Yesterday the DHS ICS-CERT published a new advisory concerning multiple vulnerabilities reported in two applications provided by WellinTech; KingView and KingHistorian. These vulnerabilities were reported by Carlos Mario Penagos Hollman and Dillon Beresford in a coordinated disclosure.
The vulnerabilities are remotely exploitable and can be exploited by a moderately skilled attacker. The Advisory notes that four of the vulnerabilities could result in execution of arbitrary code and the fifth (path traversal) would allow access to process information. The vulnerabilities include:
• Stack-based buffer overflow;
• Heap-based buffer overflow;
• Out-of-bounds read;
• Path traversal; and
• Improper restriction of operation within the bounds of a memory buffer.
WellinTech has produced separate patches for KingView and KingHistorian. ICS-CERT reports that Hollman and Beresford have validated the patches.
There is one small oddity in this advisory. Typically when ICS-CERT reports on a coordinated disclosure it posts the information initially on the US-CERT limited access server so that owner/operators have a chance to patch their systems before the vulnerability becomes public knowledge. ICS-CERT usually reports that this has happened in the overview section of the advisory; it did not do so in this case. It is not clear whether this was just an omission of the comment (inadvertent or otherwise) or if ICS-CERT did not post this advisory on the restricted access server for some reason.
If it is the later, I’m not sure that it would be a significant change in process. We have no idea how many control system owners have applied to obtain (or been approved to obtain) access to that US-CERT server, but I would be very surprised if it were a significant fraction of the actual owners in the US. Even those that do have access probably don’t utilized it often enough to be assured of the early warning being made available through these restricted releases.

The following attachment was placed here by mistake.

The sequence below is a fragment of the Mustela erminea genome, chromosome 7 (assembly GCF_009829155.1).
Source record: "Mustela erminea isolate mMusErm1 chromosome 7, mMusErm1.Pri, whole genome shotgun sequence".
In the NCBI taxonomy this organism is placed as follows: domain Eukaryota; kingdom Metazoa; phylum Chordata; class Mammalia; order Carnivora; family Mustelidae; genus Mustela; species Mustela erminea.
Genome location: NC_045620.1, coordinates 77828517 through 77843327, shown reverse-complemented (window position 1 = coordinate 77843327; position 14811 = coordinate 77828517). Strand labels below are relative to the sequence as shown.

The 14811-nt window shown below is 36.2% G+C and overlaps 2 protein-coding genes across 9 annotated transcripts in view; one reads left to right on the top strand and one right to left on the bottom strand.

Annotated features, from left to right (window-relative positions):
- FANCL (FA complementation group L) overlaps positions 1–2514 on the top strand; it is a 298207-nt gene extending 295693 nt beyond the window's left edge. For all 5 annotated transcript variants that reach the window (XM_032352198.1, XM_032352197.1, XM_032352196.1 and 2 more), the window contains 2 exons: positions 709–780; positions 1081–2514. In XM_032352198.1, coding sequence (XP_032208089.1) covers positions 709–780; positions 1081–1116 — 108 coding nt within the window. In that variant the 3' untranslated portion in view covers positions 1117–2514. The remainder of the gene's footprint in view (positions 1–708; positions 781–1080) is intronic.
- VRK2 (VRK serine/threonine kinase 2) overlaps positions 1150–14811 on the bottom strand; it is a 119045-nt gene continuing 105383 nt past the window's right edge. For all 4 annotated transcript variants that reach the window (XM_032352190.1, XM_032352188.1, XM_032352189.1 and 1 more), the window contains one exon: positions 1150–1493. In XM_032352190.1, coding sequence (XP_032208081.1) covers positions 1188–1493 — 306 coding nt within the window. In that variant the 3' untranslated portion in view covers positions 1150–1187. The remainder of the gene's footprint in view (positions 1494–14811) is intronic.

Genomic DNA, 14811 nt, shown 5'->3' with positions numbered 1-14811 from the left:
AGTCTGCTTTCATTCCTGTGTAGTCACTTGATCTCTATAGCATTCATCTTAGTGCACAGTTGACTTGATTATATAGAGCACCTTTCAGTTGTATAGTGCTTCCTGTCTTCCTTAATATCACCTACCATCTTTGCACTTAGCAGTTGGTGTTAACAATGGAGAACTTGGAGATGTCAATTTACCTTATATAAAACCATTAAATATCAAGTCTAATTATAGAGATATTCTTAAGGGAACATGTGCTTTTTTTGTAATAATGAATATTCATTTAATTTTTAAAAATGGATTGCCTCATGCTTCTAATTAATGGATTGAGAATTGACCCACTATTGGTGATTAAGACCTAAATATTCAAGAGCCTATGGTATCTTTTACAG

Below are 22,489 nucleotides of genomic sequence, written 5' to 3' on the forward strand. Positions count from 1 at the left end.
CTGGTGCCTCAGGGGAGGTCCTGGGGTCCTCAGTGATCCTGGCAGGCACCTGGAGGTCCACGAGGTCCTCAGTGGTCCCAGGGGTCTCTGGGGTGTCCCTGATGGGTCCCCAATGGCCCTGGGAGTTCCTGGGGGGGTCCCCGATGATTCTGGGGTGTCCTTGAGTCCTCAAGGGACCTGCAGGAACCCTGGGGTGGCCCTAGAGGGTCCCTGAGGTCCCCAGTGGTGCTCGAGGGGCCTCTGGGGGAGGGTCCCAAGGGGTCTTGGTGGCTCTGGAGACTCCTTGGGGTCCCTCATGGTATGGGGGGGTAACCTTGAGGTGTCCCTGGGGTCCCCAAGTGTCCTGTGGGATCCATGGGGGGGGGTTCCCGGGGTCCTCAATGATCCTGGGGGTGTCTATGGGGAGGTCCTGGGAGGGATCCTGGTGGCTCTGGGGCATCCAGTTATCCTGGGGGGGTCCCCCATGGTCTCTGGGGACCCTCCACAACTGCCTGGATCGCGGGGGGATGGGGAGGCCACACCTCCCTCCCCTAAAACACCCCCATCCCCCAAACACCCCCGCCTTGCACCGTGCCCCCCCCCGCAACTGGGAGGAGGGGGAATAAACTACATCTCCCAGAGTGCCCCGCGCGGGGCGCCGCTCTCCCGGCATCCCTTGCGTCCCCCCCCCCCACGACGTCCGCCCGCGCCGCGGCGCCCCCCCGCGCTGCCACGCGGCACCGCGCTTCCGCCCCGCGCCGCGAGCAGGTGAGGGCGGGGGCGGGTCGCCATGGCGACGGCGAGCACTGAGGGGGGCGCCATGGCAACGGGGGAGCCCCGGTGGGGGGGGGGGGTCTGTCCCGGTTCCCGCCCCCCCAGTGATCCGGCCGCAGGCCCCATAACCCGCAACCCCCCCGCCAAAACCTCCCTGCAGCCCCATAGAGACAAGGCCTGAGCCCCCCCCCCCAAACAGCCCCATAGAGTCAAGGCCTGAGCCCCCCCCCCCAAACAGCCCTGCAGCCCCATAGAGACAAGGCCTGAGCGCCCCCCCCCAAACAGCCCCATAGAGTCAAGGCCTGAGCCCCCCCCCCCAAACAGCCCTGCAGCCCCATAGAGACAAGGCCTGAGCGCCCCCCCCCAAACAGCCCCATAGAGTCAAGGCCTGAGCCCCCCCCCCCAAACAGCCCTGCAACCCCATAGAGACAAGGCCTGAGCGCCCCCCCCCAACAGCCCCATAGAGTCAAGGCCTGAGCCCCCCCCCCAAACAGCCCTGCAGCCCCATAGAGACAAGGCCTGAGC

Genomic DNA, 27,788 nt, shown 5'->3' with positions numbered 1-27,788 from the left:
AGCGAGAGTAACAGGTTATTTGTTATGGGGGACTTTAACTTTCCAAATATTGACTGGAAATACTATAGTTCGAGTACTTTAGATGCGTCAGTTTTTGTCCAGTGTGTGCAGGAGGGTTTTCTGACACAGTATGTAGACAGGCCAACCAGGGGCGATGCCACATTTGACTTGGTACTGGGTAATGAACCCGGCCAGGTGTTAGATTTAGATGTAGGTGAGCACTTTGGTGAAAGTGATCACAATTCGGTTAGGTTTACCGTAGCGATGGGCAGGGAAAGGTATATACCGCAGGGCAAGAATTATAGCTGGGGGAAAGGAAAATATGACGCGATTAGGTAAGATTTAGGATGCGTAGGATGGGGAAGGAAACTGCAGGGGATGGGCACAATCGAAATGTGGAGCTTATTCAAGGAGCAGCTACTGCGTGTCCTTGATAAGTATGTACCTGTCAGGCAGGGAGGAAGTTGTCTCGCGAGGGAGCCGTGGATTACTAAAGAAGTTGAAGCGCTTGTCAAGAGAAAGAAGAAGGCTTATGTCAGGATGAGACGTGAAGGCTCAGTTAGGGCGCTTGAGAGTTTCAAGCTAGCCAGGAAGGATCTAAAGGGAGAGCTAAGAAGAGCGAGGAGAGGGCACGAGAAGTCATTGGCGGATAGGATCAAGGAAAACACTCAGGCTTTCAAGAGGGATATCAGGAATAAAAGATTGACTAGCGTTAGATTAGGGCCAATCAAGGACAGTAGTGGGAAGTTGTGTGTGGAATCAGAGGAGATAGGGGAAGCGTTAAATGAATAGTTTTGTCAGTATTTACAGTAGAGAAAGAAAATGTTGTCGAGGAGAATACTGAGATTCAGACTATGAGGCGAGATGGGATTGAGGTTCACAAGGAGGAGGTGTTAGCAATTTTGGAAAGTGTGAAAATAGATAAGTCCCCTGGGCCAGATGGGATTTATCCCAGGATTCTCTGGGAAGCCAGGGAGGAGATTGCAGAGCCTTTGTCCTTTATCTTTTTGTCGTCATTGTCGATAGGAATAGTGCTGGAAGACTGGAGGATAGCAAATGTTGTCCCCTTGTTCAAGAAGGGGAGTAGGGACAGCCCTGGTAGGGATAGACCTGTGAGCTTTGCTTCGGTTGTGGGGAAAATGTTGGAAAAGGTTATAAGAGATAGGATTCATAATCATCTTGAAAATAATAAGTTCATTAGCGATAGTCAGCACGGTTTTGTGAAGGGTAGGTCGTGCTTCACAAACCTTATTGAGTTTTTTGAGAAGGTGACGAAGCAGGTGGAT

There has to be some way to push this information to the user level. I’m not sure how well vendors do in this regard (and I would assume that some do it better than others and some don’t do it at all), but from an infrastructure protection point of view this is at least partially a responsibility of DHS and thus, by default, ICS-CERT. To be fair ICS-CERT does make an effort; just recently they started Tweeting (@ICS-CERT) about these vulnerability advisories, but they only currently have 93 followers and most of those are commentators like me.
For critical infrastructure control systems, there needs to be some sort of registration requirement where ICS-CERT maintains a registry of control system owners that allows them to push these alerts and advisories directly to security managers at the facility level. Then the owners could make a timely decision on how to address the vulnerabilities in their systems.